In further embodiments, the multi-piece centrifugal impeller includes an inducer piece and an exducer piece, which are fabricated from different materials. The inducer piece includes, in turn, an inducer hub and a plurality of forward blade segments, which extend radially outward from the inducer hub. The exducer piece includes an exducer hub, which is positioned axially adjacent the inducer hub, and a plurality of aft blade segments, which extend outward from the exducer hub. The plurality of aft blade segments align with the plurality of forward blade segments.

Embodiments of a method for manufacturing a multi-piece centrifugal impeller are further provided. In one embodiment, the method includes the steps of fabricating an inducer piece having an inducer hub and a plurality of forward blade segments extending radially therefrom, producing an exducer piece having an exducer hub and a plurality of aft blade segments extending outward therefrom, and assembling the inducer piece and the exducer piece such that the inducer hub and the exducer hub align to form a contiguous hub flowpath and the plurality of aft blade segments interlocks with the plurality of forward blade segments to form a plurality of contiguous blade structures extending from a forward portion of the inducer hub to an aft portion of the exducer hub.

BRIEF DESCRIPTION OF THE DRAWINGS

At least one example of the present invention will hereinafter be described in conjunction with the following figures, wherein like numerals denote like elements, and:

FIG. 1 is a schematic illustrating an exemplary gas turbine engine (partially shown) including a low pressure compressor section, a high pressure compressor section, a combustion section, and a turbine section;

FIG. 2 is an isometric view of an interlocking multi-piece impeller included within the high pressure compressor section of the gas turbine engine shown in FIG. 1 and illustrated in accordance with an exemplary embodiment of the present invention;

FIG. 3 is a top-down view of an outer portion of a forward blade segment and a neighboring aft blade segment included within the interlocking multi-piece impeller shown in FIG. 2;

FIGS. 4 and 5 are side plan and isometric views, respectively, of a portion of the exemplary multi-piece centrifugal impeller shown in FIG. 2 illustrating one possible joinder interface between the impeller's inducer hub and the impeller's exducer hub;

FIG. 6 is a side plan view of a portion of an exemplary multi-piece centrifugal impeller illustrating a second exemplary joinder interface between the impeller's inducer hub and the impeller's exducer hub; and

FIGS. 7-12 are top-down views illustrating several exemplary manners in which a given aft blade segment included within the exemplary centrifugal impeller shown in FIGS. 2, 4, and 5 may interlock with its neighboring forward blade segment to form a continuous impeller blade structure.

DETAILED DESCRIPTION

The following Detailed Description is merely exemplary in nature and is not intended to limit the invention or the application and uses of the invention. Furthermore, there is no intention to be bound by any theory presented in the preceding Background or the following Detailed Description.

FIG. 1 is a generalized schematic of a portion of a gas turbine engine (GTE) 18 including a low pressure compressor section 20, a high pressure compressor section 22, a combustion section 24, and a turbine section 26. In this particular example, low pressure compressor section 20 includes a plurality of axial compressor stages 30-33, which each include an axial compressor mounted to a low pressure (LP) spool or shaft 34. High pressure compressor section 22 is positioned immediately downstream of low pressure compressor section 20 and includes a single centrifugal compressor or impeller 36. Centrifugal impeller 36 is mounted to a high pressure (HP) shaft 38, which is co-axial with LP shaft 34 and through which LP shaft 34 extends. A shroud 40 encloses impeller 36 to guide a airflow exhausted by impeller 36 into combustion section 24. Combustion section 24 includes at least one combustor 42 having an outlet nozzle, which directs combustive gas flow into turbine section 26. More specifically, the outlet nozzle of combustor 42 directs combustive gas flow from combustion section 24, through a high pressure turbine 44 mounted to HP shaft 38, and subsequently through a series of low pressure turbines 46 mounted to LP shaft 34. Although not illustrated in FIG. 1 for clarity, GTE 18 further includes additional sections, such as an intake section (e.g., a fan module) upstream of compressor section 20 and an exhaust section downstream of turbine section 24.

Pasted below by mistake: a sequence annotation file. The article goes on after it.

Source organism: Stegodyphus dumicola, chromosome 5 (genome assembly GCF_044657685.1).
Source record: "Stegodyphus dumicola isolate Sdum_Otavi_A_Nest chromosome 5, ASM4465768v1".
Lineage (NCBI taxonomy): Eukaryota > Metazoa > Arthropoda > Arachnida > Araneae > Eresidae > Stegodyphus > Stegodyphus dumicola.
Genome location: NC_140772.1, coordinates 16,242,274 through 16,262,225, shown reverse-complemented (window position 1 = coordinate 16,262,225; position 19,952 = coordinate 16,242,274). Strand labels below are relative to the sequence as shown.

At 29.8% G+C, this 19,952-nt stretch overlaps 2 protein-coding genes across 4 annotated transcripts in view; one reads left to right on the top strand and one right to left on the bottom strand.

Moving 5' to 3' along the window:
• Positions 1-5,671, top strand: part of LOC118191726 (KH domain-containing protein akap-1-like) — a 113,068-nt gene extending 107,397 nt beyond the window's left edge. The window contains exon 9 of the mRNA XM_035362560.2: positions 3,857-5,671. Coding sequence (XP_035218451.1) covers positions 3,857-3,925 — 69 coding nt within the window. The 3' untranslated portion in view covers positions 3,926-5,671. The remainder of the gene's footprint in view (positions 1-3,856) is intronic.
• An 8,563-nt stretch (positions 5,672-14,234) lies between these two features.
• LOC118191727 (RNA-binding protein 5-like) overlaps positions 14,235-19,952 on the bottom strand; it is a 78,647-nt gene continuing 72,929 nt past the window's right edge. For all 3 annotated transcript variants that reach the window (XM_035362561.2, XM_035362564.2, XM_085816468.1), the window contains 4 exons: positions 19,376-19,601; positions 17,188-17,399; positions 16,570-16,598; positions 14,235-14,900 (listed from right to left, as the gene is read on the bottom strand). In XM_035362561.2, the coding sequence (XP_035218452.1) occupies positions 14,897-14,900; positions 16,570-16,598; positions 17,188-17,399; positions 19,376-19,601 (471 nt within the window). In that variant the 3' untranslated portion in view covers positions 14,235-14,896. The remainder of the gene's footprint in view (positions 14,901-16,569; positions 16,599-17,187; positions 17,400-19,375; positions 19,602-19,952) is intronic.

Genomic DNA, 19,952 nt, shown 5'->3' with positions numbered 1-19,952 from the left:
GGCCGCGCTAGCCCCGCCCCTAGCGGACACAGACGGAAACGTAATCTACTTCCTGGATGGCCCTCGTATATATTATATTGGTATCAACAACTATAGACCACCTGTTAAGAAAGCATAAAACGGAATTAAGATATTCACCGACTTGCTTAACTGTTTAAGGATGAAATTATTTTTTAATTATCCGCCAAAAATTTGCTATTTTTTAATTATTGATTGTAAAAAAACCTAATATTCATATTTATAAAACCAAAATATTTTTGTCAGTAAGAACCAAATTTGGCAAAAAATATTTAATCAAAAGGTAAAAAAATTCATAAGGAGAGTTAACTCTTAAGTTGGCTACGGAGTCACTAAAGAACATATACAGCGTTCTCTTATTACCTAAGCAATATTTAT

During GTE operation, the axial compressors within compressor stages 30-33 rotate in conjunction with LP shaft 34 to compress airflow received from the intake section of GTE 18. The compressed airflow is supplied to high pressure compressor stage 22 and further compressed by impeller 36, which rotates in conjunction with HP shaft 38. The compressed, hot airflow is then directed into combustion chamber 42, mixed with fuel, and ignited. The air heats rapidly, expands, and flows from combustor chamber 42 and into the inlet of high pressure turbine 44. The combustive gas flow drives the rotation of turbine 44 and, therefore, the rotation of HP shaft 38 and impeller 36. After being exhausted from high pressure turbine 44, the combustive gases flow through low pressure turbines 46 to drive the rotation of turbines 46 and, therefore, the rotation of LP shaft 34 and the axial compressors within compressor stages 30-33. Finally, the air is expelled through the gas turbine engine's exhaust section to produce forward thrust. The power output of GTE 18 may be utilized in a variety of different manners, depending upon whether GTE 18 assumes the form of a turbofan, turboprop, turboshaft, or turbojet engine.